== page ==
Once again, Borgström glides underneath the puck making an easy passing angle for his D and it allows him to pick up the puck in stride. The result is a burst of speed in open ice that backs off the D and allows him to almost pull off a end-to-end rush goal. Shot is a little soft at the end but that’s fixable.
Borgström is patient and waits for play to develop while he drifts to open ice, which leads to a scoring chance. He gets the loose puck, side steps two defenders and works to create another opening. The pass is risky, towards his own net, but is a play that should have been executed by the defender.
Borgström makes a nice poke check, though he does swing off his mark and bend back around the net instead of stopping and staying on him. However, this ends up being an acceptable switch in the D zone as he comes back to the net front and his teammate takes the puck carrier.
Borgström loses his check in the NZ and his check ends up scoring at the end of the first period to tie the game. Borgström isn’t a close back checker and prefers to stay within reach of his check. In this league, it probably works out most of the time but not here.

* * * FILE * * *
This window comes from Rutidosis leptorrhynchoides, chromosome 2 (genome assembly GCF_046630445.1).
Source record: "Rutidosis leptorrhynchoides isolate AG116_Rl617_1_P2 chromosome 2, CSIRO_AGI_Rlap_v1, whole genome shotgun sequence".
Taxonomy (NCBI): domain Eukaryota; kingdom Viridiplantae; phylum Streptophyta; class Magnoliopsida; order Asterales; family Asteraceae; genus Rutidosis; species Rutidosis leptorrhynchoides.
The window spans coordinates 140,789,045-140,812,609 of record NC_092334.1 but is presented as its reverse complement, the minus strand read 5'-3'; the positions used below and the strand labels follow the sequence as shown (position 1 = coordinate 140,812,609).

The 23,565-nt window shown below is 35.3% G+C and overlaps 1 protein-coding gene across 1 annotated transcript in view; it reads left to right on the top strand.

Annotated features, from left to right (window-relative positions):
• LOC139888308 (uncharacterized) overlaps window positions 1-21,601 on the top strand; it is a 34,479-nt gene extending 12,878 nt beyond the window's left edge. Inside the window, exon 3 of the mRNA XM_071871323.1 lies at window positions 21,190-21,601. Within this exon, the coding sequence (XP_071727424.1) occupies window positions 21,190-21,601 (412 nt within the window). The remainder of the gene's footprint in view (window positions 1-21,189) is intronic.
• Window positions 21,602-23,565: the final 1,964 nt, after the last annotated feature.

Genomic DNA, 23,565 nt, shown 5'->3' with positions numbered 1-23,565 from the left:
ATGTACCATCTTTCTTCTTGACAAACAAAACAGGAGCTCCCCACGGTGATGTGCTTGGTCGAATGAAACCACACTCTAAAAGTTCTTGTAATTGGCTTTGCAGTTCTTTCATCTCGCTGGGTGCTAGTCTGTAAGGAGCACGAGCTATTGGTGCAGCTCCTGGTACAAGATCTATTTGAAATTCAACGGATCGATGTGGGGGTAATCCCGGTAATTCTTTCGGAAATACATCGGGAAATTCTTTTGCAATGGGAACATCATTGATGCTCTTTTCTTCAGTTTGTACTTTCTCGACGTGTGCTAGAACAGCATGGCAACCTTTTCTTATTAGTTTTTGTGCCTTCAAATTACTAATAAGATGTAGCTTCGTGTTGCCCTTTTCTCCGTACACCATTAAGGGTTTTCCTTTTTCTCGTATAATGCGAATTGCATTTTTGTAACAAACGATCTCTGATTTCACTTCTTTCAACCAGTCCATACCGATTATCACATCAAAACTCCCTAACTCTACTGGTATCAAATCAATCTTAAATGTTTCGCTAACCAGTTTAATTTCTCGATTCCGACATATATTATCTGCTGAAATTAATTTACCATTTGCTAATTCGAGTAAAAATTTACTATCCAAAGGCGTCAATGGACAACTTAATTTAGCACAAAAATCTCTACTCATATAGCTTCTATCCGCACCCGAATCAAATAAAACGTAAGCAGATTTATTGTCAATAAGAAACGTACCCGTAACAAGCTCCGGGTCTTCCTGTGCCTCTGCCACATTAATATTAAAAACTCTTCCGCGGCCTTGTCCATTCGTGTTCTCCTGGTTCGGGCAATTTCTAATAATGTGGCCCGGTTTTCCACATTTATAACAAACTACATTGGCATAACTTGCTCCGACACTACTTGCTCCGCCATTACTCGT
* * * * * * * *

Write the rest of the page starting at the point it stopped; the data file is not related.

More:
Good low center swing to start the breakout. The best centers know to stay in line to get flat pucks and Borgström is consistent about it. It leads to an end-to-end rush that creates a shot attempt.
Borgström keeps the puck in and uses his lateral agility to sidestep (get used to that, he does it every shift) and get into open ice. Maybe tries one too many moves but Borgström is reluctant to loose possession by chipping it around boards. As his strength improves and he learns to use his body better he won’t have to rely on moves every time and can instead shield the puck instead of making that one last move.